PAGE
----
When Twin Peaks: Fire Walk With Me was released in 1992, it was critically derided, ignored by the public, and otherwise declared as a failure of a film. Fire Walk With Me was a prequel film to a television show that had ended over a year ealier. Twin Peaks, the television show, would be released on VHS in Japan, and the European edition of the pilot was given a VHS release by Warner Bros, which included a more conclusive ending where Mike shoots Bob, who confessed to the murder.
This was before the era of TV shows were constantly released on home media a few months after their airing. Before streaming on your phone or computer made television shows Must See TV that happened on the day or never again. Before the era of DVRs where TV shows were easily recorded and saved for future dates months or years into the future.
At that time, there were only two ways that Fire Walk With Me was experienced. As a standalone film, and after having watched the whole series. Or, if you were an obsessive with the full VHS series from Japan that cost $440, you could experience the film differently. But, most people didn’t have that.
Both of those experiences are problematic at best. But, here I am proposing that there are four different placements of Fire Walk With Me, and that each placement has benefits, problems, and completely different meanings. The first, and most common, experience is to watch Fire Walk With Me after viewing the whole series. The second experience is to watch Fire Walk With Me as a standalone film without having seen Twin Peaks prior, and without watching the series after. The third experience is to watch Fire Walk With Me as a prequel, immediately preceding the pilot.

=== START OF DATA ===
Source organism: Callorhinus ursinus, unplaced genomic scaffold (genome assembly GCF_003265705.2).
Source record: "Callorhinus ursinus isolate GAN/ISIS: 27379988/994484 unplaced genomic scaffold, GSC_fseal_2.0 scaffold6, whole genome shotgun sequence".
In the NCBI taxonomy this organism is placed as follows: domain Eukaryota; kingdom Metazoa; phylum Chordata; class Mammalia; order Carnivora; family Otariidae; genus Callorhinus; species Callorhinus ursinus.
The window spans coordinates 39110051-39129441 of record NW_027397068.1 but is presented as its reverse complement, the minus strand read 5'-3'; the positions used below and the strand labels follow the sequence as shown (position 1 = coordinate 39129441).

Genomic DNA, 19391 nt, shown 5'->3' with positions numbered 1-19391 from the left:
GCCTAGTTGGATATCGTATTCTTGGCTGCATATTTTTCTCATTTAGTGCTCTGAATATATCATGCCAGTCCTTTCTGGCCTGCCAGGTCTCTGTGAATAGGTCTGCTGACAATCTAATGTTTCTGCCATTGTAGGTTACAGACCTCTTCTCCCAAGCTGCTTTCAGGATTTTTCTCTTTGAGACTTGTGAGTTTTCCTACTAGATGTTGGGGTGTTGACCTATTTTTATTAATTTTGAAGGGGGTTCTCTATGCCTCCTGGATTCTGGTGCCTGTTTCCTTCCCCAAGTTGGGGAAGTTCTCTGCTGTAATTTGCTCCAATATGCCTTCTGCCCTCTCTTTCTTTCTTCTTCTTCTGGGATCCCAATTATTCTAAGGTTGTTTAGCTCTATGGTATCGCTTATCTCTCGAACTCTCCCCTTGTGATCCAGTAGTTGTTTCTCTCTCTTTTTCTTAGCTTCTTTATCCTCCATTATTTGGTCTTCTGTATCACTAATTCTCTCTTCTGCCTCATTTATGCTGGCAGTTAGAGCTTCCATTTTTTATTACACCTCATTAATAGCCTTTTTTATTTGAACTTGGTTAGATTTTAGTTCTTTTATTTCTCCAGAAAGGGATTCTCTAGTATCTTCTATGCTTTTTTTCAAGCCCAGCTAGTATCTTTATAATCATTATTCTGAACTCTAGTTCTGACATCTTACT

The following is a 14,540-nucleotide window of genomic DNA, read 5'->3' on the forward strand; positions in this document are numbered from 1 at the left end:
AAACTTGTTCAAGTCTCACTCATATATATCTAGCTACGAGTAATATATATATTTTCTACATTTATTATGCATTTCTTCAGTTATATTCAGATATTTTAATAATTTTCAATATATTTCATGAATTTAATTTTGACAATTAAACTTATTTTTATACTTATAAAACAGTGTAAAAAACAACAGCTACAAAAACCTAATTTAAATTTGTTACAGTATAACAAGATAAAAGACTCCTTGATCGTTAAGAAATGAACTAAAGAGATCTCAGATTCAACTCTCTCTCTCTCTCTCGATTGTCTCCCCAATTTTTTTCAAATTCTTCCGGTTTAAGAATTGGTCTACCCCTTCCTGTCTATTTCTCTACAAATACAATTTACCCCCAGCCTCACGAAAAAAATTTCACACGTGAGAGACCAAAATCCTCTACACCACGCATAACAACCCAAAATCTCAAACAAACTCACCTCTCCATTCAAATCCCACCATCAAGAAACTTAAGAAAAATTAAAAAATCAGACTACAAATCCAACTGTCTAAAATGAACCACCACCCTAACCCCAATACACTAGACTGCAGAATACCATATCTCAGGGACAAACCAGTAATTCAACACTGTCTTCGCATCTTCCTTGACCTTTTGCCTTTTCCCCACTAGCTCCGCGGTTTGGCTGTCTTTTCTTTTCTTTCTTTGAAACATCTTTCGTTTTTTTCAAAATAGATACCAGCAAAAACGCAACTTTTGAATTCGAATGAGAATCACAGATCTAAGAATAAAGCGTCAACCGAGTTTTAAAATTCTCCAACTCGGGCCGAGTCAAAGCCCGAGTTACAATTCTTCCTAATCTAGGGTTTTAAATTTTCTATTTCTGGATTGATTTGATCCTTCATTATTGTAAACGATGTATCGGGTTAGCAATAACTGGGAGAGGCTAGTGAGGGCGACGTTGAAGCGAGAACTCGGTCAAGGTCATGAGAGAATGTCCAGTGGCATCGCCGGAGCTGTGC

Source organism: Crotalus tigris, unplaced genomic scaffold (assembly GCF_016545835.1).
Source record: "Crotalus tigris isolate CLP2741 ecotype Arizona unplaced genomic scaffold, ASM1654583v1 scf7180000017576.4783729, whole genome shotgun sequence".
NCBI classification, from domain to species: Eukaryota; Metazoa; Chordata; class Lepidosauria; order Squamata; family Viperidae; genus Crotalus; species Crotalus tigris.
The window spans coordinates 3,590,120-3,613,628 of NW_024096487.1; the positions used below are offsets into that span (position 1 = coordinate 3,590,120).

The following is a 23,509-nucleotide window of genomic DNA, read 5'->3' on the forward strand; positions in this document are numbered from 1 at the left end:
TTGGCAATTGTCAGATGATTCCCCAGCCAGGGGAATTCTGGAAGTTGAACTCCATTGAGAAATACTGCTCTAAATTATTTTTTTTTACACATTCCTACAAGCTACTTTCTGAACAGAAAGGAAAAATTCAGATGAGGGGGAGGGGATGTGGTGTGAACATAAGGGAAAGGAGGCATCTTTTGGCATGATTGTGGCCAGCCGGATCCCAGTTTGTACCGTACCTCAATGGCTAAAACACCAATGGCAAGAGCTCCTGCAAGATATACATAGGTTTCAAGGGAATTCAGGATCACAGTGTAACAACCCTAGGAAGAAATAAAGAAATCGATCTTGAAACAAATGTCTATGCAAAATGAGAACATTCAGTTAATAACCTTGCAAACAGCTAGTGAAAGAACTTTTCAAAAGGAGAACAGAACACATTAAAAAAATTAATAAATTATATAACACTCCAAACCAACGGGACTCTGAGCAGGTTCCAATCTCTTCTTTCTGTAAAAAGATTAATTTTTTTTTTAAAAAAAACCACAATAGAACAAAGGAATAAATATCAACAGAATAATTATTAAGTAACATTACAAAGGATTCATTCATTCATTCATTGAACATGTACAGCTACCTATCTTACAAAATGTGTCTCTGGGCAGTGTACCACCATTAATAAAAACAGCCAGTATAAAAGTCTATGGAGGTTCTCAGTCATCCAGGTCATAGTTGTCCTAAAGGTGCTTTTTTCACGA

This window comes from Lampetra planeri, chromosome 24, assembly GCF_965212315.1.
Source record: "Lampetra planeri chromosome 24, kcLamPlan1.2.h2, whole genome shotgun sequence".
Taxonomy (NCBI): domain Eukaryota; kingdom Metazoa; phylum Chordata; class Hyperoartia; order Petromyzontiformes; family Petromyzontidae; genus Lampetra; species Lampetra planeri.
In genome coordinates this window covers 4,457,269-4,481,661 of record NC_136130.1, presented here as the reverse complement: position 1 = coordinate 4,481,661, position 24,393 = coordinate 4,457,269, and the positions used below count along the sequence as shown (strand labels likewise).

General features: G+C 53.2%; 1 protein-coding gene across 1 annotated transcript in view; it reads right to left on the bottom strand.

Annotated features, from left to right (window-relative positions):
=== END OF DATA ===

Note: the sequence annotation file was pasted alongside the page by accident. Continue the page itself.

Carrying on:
But, there’s a fourth placement. In my experience, this is the most fruitful placement. Someplace in the woods of the series, there is a perfect placement for Fire Walk With Me, and it is a glorious experience.
As a warning, since there are plenty of you that probably haven’t watched the show, there are spoilers within, as I will want to be dissecting the meanings of Fire Walk With Me within the context of the show.
Placement One: After the Series
Twin Peaks opens with a mother discovering her daughter is missing. By the first commercial break, the body has washed ashore of the saw mill. That body is Laura Palmer. “Who killed Laura Palmer and why?” is the question that dominates all of the truncated first season, and half of the second season. I say half, but less than halfway through the second season, the mystery is solved, and the killer revealed.
In episode 9 of the second season, Lynch and Frost reveal the killer to be Leland Palmer, Laura’s dad, who had been possessed by Bob, a malevolent force which symbolized the evil that men do. This episode aired on December 1, 1990. The series still had 13 episodes left to go. Lynch and Frost, having been forced to reveal the identity of the killer, abandoned the show leaving it to continue on with the rest of its sundry, sorted, plot threads. Without the mystery of Laura’s death, the show immediately swerved into a slightly cracked version of Days of Our Lives with dead characters returning to town, former lovers coming in from other countries, main characters having full on affairs with other characters out of town, and a whole bunch of nonsense.
The show, 6 or 7+ episodes later, would finally pull out of its nose dive by introducing a revived rivalry between Agent Cooper and Windham Earle, and then leading further into the mysteries of the woods culminating in a trip to the Black Lodge, where Cooper loses a battle for his body and soul. But, the damage had been done, and the show had changed forever.